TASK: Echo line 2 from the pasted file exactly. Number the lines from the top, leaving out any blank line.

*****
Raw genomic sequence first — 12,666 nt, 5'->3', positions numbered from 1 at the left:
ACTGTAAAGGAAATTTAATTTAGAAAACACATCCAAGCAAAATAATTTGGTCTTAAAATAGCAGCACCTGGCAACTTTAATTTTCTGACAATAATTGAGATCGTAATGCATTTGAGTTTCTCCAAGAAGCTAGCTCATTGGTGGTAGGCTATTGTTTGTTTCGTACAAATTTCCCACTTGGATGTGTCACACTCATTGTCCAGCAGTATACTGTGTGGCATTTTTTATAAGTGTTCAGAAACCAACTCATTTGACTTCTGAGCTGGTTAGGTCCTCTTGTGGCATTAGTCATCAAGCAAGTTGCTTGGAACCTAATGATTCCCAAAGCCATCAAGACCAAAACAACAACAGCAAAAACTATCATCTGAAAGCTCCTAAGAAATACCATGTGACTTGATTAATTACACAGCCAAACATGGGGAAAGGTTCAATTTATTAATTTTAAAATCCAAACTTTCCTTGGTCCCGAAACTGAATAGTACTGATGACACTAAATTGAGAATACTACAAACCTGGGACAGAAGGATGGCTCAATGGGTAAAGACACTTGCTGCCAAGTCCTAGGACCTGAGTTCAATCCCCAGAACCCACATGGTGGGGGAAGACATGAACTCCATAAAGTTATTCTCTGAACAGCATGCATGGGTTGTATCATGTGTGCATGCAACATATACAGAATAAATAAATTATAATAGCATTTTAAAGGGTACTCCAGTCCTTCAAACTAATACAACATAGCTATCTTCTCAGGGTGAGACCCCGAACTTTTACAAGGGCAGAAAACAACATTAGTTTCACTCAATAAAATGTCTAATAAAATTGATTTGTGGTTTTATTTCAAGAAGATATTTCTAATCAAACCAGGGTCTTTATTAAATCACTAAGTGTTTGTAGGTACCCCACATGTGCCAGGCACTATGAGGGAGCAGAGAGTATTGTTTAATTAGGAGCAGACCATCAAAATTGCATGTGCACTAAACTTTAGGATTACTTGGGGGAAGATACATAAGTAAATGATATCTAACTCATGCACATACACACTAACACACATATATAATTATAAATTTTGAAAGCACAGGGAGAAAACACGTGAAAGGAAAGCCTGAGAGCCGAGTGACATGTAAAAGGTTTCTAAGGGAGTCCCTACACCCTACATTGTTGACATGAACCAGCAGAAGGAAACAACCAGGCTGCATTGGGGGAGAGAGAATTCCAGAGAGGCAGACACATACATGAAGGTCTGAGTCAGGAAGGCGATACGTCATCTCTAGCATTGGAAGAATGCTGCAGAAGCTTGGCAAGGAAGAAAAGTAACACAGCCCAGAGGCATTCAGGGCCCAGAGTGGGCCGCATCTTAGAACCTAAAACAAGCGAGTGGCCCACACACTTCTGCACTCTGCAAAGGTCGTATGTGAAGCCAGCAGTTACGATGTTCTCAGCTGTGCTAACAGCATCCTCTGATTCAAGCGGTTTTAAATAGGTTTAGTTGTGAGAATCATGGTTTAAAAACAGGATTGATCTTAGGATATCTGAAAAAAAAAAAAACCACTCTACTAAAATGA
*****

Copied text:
ACTGTAAAGGAAATTTAATTTAGAAAACACATCCAAGCAAAATAATTTGGTCTTAAAATAGCAGCACCTGGCAACTTTAATTTTCTGACAATAATTGAGATCGTAATGCATTTGAGTTTCTCCAAGAAGCTAGCTCATTGGTGGTAGGCTATTGTTTGTTTCGTACAAATTTCCCACTTGGATGTGTCACACTCATTGTCCAGCAGTATACTGTGTGGCATTTTTTATAAGTGTTCAGAAACCAACTCATTTGACTTCTGAGCTGGTTAGGTCCTCTTGTGGCATTAGTCATCAAGCAAGTTGCTTGGAACCTAATGATTCCCAAAGCCATCAAGACCAAAACAACAACAGCAAAAACTATCATCTGAAAGCTCCTAAGAAATACCATGTGACTTGATTAATTACACAGCCAAACATGGGGAAAGGTTCAATTTATTAATTTTAAAATCCAAACTTTCCTTGGTCCCGAAACTGAATAGTACTGATGACACTAAATTGAGAATACTACAAACCTGGGACAGAAGGATGGCTCAATGGGTAAAGACACTTGCTGCCAAGTCCTAGGACCTGAGTTCAATCCCCAGAACCCACATGGTGGGGGAAGACATGAACTCCATAAAGTTATTCTCTGAACAGCATGCATGGGTTGTATCATGTGTGCATGCAACATATACAGAATAAATAAATTATAATAGCATTTTAAAGGGTACTCCAGTCCTTCAAACTAATACAACATAGCTATCTTCTCAGGGTGAGACCCCGAACTTTTACAAGGGCAGAAAACAACATTAGTTTCACTCAATAAAATGTCTAATAAAATTGATTTGTGGTTTTATTTCAAGAAGATATTTCTAATCAAACCAGGGTCTTTATTAAATCACTAAGTGTTTGTAGGTACCCCACATGTGCCAGGCACTATGAGGGAGCAGAGAGTATTGTTTAATTAGGAGCAGACCATCAAAATTGCATGTGCACTAAACTTTAGGATTACTTGGGGGAAGATACATAAGTAAATGATATCTAACTCATGCACATACACACTAACACACATATATAATTATAAATTTTGAAAGCACAGGGAGAAAACACGTGAAAGGAAAGCCTGAGAGCCGAGTGACATGTAAAAGGTTTCTAAGGGAGTCCCTACACCCTACATTGTTGACATGAACCAGCAGAAGGAAACAACCAGGCTGCATTGGGGGAGAGAGAATTCCAGAGAGGCAGACACATACATGAAGGTCTGAGTCAGGAAGGCGATACGTCATCTCTAGCATTGGAAGAATGCTGCAGAAGCTTGGCAAGGAAGAAAAGTAACACAGCCCAGAGGCATTCAGGGCCCAGAGTGGGCCGCATCTTAGAACCTAAAACAAGCGAGTGGCCCACACACTTCTGCACTCTGCAAAGGTCGTATGTGAAGCCAGCAGTTACGATGTTCTCAGCTGTGCTAACAGCATCCTCTGATTCAAGCGGTTTTAAATAGGTTTAGTTGTGAGAATCATGGTTTAAAAACAGGATTGATCTTAGGATATCTGAAAAAAAAAAAAACCACTCTACTAAAATGA